Will we have a great time? Of course we will. But will Oak Hill shine through? If history is any guide, probably not. Looking at its design and set-up, it seems Oak Hill is more famous for its winners and the history that's been written there than for being memorable in its own right. People think it's "good" because it hosts majors, but does it host majors because it's really all that good?

Tell me . . . could you recall one great hole at Oak Hill before this week came along? Will you afterwards? If Phil or Rory or Tiger wins, maybe. But then again, Oak Hill has always relied on its winners for the glory of its fame rather than the character and other merits of its golf course.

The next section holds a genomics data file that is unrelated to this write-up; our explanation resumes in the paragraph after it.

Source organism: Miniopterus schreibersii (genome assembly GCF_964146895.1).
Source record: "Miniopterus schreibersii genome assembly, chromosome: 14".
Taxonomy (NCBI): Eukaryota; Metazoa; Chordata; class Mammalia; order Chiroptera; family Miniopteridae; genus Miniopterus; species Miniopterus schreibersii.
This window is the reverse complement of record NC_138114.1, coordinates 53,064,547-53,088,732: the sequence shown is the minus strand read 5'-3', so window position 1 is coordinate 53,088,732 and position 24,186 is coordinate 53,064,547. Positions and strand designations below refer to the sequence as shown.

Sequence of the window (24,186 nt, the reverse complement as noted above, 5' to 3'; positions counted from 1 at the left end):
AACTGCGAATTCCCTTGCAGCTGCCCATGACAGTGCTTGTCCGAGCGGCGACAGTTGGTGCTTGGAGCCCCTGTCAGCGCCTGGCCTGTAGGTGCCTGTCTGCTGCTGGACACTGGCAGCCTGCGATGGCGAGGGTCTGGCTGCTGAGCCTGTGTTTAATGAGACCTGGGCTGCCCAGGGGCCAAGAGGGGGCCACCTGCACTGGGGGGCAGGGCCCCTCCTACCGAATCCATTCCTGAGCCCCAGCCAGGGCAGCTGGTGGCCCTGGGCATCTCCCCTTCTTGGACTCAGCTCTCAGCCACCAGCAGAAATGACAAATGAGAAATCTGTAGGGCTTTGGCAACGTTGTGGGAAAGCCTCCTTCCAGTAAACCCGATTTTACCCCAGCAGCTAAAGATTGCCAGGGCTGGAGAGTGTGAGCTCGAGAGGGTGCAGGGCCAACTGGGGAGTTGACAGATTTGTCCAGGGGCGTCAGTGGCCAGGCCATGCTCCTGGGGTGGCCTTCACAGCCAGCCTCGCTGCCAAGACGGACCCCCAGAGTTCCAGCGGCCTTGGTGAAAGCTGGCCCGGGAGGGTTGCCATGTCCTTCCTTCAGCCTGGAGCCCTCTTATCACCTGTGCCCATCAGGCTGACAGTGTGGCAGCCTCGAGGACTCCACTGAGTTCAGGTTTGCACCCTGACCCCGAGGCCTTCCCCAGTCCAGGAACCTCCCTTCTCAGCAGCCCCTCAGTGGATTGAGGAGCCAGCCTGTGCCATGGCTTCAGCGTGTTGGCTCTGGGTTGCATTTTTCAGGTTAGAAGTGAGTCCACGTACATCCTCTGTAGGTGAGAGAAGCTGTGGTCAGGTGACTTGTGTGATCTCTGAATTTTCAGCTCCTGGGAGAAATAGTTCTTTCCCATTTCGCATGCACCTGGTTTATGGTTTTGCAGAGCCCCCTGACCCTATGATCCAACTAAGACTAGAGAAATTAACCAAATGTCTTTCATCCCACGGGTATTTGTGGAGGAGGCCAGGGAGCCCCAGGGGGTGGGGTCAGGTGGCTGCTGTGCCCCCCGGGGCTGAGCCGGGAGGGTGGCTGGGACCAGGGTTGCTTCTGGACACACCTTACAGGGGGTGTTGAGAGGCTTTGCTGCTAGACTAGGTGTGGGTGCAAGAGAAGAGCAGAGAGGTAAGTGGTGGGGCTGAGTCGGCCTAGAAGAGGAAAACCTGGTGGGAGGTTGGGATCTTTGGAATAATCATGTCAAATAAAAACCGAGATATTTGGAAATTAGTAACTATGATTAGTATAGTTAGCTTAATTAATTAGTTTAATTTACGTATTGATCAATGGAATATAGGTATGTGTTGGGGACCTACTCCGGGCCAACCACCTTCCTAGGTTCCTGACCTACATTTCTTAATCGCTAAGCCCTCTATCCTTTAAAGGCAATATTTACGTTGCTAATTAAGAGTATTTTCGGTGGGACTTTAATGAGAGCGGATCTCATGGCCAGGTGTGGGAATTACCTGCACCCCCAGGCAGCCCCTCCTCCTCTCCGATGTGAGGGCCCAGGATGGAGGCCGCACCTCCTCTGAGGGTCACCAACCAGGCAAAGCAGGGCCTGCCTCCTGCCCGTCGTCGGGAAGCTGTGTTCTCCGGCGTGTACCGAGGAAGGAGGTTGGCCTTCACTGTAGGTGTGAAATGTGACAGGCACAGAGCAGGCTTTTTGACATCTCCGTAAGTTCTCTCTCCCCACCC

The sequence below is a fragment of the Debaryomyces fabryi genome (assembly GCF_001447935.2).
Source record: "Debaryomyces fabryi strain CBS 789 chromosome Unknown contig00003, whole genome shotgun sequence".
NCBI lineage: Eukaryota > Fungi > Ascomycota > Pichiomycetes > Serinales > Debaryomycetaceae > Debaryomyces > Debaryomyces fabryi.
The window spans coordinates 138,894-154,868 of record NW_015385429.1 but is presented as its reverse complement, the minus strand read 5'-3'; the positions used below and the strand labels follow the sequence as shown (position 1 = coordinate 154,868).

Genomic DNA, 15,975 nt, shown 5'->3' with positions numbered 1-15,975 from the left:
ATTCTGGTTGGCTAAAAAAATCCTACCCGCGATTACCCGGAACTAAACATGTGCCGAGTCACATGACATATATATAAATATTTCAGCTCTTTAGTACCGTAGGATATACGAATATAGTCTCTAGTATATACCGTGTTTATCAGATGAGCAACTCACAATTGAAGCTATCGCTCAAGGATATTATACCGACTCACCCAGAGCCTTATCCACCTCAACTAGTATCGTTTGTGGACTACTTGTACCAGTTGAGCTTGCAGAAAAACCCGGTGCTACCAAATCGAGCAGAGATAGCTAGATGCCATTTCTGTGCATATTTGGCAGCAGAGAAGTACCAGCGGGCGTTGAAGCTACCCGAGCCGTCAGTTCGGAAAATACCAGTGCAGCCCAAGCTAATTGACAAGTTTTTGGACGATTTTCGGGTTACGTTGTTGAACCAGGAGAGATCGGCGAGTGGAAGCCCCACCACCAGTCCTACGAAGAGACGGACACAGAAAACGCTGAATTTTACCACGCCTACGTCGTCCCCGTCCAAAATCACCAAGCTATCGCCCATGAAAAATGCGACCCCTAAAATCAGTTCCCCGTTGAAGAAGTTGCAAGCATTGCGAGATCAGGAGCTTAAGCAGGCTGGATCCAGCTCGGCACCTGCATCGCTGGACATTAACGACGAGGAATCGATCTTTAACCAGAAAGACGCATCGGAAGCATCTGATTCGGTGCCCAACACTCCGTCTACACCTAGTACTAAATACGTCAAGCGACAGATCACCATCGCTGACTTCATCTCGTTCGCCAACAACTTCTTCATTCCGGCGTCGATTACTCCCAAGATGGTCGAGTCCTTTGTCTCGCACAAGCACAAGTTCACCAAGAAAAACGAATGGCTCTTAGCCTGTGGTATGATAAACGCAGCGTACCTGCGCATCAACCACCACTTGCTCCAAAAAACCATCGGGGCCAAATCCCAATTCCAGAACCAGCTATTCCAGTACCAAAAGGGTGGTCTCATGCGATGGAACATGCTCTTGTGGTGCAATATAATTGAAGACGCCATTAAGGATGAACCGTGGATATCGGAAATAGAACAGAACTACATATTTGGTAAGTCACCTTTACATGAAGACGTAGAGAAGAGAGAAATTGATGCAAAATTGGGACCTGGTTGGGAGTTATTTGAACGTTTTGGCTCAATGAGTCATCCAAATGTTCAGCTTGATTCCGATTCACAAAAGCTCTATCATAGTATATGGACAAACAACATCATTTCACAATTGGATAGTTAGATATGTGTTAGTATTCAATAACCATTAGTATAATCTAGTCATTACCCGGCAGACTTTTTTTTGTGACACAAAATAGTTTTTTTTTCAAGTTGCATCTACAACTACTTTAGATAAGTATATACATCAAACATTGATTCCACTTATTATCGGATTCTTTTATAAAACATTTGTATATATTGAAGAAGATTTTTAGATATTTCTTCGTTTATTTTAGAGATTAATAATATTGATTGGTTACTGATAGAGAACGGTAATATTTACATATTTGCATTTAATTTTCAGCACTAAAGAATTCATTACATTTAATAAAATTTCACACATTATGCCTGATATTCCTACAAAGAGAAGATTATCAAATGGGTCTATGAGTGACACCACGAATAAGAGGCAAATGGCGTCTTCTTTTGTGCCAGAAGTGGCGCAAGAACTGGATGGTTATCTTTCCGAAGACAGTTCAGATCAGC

Since launching his first golf writing website in 2004, http://jayflemma.thegolfspace.com, Jay Flemma 's comparative analysis of golf designs and knowledge of golf course architecture and golf travel have garnered wide industry respect. In researching his book on America's great public golf courses (and whether they're worth the money), Jay, an associate editor of Cybergolf, has played over 420 nationally ranked public golf courses in 40 different states, and covered seven U.S. Opens and six PGA Championships, along with one trip to the Masters. A four-time award-winning sportswriter, Jay was called the best sports poet alive by both Sports Illustrated and NBC Sports writers and broadcasters. Jay has played about 3 million yards of golf - or close to 2,000 miles. His pieces on travel and architecture appear in Golf Observer (www.golfobserver.com), Cybergolf, PGA.com, Golf Magazine and other print magazines. When not researching golf courses for design, value and excitement, Jay is an entertainment, copyright, Internet and trademark lawyer and an Entertainment and Internet Law professor in Manhattan. His clients have been nominated for Grammy and Emmy awards, won a Sundance Film Festival Best Director award, performed on stage and screen, and designed pop art for museums and collectors. Jay lives in Forest Hills, N.Y., and is fiercely loyal to his alma maters, Deerfield Academy in Massachusetts and Trinity College in Connecticut.